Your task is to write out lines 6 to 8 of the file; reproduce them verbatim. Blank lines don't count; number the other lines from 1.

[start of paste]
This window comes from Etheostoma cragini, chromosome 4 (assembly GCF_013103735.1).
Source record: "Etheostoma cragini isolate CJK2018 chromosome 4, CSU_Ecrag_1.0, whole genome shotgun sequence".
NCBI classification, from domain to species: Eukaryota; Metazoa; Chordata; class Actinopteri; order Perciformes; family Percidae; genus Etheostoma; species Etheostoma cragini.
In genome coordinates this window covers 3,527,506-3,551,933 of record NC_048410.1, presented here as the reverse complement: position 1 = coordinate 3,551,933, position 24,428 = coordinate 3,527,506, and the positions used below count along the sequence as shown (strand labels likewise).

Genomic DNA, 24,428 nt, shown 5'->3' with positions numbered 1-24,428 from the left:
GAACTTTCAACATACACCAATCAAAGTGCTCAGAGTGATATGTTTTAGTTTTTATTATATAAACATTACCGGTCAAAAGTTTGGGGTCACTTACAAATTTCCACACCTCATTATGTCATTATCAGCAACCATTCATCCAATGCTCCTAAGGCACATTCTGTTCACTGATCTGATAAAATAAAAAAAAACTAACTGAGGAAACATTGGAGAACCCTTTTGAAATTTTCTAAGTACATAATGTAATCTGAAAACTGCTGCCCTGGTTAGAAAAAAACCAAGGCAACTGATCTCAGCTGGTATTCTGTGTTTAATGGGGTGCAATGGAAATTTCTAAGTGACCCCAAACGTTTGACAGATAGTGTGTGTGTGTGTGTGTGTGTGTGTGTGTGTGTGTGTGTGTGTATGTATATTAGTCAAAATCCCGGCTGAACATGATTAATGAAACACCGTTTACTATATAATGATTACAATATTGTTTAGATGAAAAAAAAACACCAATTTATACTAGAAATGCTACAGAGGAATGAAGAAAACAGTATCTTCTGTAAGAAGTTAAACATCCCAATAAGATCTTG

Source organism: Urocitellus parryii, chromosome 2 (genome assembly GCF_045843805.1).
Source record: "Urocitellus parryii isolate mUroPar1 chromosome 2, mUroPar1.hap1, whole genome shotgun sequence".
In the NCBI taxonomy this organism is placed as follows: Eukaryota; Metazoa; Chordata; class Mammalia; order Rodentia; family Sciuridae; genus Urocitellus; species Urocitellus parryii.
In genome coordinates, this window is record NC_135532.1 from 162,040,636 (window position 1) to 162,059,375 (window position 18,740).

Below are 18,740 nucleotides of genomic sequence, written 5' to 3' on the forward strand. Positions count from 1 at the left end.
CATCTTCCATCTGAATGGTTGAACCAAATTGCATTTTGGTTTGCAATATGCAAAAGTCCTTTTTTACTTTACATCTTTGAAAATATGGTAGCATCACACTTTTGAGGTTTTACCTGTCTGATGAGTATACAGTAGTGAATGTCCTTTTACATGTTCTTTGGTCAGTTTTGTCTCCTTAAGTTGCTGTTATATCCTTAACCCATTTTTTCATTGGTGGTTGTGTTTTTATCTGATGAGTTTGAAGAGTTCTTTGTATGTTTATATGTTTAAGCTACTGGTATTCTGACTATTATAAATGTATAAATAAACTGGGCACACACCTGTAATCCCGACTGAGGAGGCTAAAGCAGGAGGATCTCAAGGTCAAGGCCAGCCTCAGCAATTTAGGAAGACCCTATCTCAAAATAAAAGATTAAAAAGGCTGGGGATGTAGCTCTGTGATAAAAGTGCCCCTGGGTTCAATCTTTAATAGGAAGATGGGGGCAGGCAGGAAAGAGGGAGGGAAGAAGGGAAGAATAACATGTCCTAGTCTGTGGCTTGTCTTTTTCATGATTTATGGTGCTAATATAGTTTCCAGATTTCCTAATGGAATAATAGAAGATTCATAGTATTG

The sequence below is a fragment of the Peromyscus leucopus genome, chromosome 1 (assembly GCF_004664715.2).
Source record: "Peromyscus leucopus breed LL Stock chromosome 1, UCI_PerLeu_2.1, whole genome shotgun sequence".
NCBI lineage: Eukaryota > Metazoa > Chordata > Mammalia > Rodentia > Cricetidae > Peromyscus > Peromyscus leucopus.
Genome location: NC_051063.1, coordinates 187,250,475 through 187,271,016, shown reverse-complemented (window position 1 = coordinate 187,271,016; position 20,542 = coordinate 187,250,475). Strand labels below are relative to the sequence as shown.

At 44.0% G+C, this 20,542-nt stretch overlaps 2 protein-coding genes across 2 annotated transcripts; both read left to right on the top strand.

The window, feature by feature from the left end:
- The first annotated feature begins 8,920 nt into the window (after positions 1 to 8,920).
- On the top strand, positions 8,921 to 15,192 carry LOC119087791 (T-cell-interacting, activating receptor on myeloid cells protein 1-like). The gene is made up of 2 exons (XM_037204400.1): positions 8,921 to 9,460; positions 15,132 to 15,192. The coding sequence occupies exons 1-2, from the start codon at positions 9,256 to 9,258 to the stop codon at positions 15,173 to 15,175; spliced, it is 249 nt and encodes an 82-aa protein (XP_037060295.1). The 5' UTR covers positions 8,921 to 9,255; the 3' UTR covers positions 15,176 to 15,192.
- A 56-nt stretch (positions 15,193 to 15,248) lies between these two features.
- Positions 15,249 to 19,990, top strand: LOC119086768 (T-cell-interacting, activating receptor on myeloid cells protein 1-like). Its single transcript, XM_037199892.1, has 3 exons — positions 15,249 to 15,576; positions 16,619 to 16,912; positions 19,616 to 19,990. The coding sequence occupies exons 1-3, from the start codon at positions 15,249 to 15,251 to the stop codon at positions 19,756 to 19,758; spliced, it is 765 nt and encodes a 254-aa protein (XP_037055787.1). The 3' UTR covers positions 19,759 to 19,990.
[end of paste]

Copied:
GAACTTTCAACATACACCAATCAAAGTGCTCAGAGTGATATGTTTTAGTTTTTATTATATAAACATTACCGGTCAAAAGTTTGGGGTCACTTACAAATTTCCACACCTCATTATGTCATTATCAGCAACCATTCATCCAATGCTCCTAAGGCACATTCTGTTCACTGATCTGATAAAATAAAAAAAAACTAACTGAGGAAACATTGGAGAACCCTTTTGAAATTTTCTAAGTACATAATGTAATCTGAAAACTGCTGCCCTGGTTAGAAAAAAACCAAGGCAACTGATCTCAGCTGGTATTCTGTGTTTAATGGGGTGCAATGGAAATTTCTAAGTGACCCCAAACGTTTGACAGATAGTGTGTGTGTGTGTGTGTGTGTGTGTGTGTGTGTGTGTGTGTGTATGTATATTAGTCAAAATCCCGGCTGAACATGATTAATGAAACACCGTTTACTATATAATGATTACAATATTGTTTAGATGAAAAAAAAACACCAATTTATACTAGAAATGCTACAGAGGAATGAAGAAAACAGTATCTTCTGTAAGAAGTTAAACATCCCAATAAGATCTTG

Source organism: Urocitellus parryii, chromosome 2 (genome assembly GCF_045843805.1).
Source record: "Urocitellus parryii isolate mUroPar1 chromosome 2, mUroPar1.hap1, whole genome shotgun sequence".